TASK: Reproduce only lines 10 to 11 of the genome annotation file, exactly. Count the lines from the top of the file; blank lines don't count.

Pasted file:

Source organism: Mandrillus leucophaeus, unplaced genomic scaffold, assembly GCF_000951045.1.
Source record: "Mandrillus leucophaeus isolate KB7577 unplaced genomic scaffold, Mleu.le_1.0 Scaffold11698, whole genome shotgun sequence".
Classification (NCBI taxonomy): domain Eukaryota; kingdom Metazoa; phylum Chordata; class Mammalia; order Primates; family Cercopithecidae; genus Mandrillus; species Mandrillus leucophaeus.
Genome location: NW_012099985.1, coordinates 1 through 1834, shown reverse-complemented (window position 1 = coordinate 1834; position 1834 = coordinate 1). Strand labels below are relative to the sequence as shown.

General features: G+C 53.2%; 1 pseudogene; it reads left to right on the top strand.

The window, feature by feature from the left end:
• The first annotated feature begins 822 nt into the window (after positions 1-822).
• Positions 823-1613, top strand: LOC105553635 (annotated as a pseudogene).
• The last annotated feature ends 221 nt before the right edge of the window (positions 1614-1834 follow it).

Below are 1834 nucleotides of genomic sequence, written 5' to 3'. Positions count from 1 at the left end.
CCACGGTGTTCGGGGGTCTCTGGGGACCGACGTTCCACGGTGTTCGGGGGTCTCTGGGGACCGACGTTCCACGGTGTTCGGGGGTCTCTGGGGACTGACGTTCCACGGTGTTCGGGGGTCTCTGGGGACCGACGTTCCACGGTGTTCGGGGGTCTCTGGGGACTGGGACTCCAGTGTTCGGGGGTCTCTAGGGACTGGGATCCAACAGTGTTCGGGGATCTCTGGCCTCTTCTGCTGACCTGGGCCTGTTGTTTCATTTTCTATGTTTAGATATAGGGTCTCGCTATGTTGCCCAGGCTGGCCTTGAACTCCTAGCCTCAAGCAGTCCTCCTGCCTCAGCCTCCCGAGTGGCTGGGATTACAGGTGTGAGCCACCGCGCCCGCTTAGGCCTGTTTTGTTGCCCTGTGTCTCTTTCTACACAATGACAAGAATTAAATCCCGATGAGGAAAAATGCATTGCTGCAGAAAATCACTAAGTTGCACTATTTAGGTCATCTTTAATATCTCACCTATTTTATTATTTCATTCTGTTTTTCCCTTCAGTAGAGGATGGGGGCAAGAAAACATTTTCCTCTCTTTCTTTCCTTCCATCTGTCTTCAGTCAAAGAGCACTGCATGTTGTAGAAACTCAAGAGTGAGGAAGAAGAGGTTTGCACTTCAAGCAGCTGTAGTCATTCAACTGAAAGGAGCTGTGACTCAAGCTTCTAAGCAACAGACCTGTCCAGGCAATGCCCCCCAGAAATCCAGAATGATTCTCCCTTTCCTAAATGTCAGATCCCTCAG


Below are 1834 nucleotides of genomic sequence, written 5' to 3'. Positions count from 1 at the left end.
CCACGGTGTTCGGGGGTCTCTGGGGACCGACGTTCCACGGTGTTCGGGGGTCTCTGGGGACCGACGTTCCACGGTGTTCGGGGGTCTCTGGGGACTGACGTTCCACGGTGTTCGGGGGTCTCTGGGGACCGACGTTCCACGGTGTTCGGGGGTCTCTGGGGACTGGGACTCCAGTGTTCGGGGGTCTCTAGGGACTGGGATCCAACAGTGTTCGGGGATCTCTGGCCTCTTCTGCTGACCTGGGCCTGTTGTTTCATTTTCTATGTTTAGATATAGGGTCTCGCTATGTTGCCCAGGCTGGCCTTGAACTCCTAGCCTCAAGCAGTCCTCCTGCCTCAGCCTCCCGAGTGGCTGGGATTACAGGTGTGAGCCACCGCGCCCGCTTAGGCCTGTTTTGTTGCCCTGTGTCTCTTTCTACACAATGACAAGAATTAAATCCCGATGAGGAAAAATGCATTGCTGCAGAAAATCACTAAGTTGCACTATTTAGGTCATCTTTAATATCTCACCTATTTTATTATTTCATTCTGTTTTTCCCTTCAGTAGAGGATGGGGGCAAGAAAACATTTTCCTCTCTTTCTTTCCTTCCATCTGTCTTCAGTCAAAGAGCACTGCATGTTGTAGAAACTCAAGAGTGAGGAAGAAGAGGTTTGCACTTCAAGCAGCTGTAGTCATTCAACTGAAAGGAGCTGTGACTCAAGCTTCTAAGCAACAGACCTGTCCAGGCAATGCCCCCCAGAAATCCAGAATGATTCTCCCTTTCCTAAATGTCAGATCCCTCAG